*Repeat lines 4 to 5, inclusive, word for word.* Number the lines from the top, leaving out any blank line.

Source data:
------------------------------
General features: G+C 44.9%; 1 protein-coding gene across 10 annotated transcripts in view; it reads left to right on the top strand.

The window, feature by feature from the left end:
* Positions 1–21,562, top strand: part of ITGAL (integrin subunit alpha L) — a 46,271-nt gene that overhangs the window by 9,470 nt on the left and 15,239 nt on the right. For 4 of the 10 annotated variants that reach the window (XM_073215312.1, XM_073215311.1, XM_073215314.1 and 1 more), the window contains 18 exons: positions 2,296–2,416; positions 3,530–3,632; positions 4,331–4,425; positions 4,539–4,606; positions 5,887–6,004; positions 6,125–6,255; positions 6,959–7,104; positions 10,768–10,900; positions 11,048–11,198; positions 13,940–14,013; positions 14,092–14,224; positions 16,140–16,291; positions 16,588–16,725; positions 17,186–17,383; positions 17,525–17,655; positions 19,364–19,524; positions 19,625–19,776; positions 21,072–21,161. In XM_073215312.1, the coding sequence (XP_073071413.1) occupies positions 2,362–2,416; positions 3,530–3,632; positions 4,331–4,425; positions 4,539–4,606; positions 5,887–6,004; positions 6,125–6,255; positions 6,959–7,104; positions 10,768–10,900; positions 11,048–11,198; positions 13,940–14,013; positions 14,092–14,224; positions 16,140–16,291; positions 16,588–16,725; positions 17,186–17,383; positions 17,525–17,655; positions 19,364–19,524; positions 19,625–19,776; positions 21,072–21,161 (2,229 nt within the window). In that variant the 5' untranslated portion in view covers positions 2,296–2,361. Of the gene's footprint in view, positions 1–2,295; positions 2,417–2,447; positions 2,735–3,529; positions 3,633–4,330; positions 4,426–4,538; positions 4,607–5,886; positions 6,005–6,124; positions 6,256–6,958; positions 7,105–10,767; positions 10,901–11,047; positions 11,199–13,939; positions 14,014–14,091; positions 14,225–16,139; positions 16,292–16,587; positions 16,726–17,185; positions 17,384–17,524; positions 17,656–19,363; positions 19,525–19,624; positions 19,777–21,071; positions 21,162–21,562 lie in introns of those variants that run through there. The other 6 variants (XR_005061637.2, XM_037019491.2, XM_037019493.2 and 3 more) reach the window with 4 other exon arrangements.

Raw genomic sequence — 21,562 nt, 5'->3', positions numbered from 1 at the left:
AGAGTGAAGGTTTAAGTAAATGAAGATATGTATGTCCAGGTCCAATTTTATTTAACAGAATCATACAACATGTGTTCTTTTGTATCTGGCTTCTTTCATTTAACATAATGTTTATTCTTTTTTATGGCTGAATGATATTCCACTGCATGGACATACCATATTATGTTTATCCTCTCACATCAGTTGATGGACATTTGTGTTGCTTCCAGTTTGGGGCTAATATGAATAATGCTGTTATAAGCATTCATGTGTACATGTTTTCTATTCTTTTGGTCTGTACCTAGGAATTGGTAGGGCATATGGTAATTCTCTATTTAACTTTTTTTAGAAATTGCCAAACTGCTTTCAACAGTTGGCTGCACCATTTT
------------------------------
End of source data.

Raw genomic sequence — 21,562 nt, 5'->3', positions numbered from 1 at the left:
AGAGTGAAGGTTTAAGTAAATGAAGATATGTATGTCCAGGTCCAATTTTATTTAACAGAATCATACAACATGTGTTCTTTTGTATCTGGCTTCTTTCATTTAACATAATGTTTATTCTTTTTTATGGCTGAATGATATTCCACTGCATGGACATACCATATTATGTTTATCCTCTCACATCAGTTGATGGACATTTGTGTTGCTTCCAGTTTGGGGCTAATATGAATAATGCTGTTATAAGCATTCATGTGTACATGTTTTCTATTCTTTTGGTCTGTACCTAGGAATTGGTAGGGCATATGGTAATTCTCTATTTAACTTTTTTTAGAAATTGCCAAACTGCTTTCAACAGTTGGCTGCACCATTTT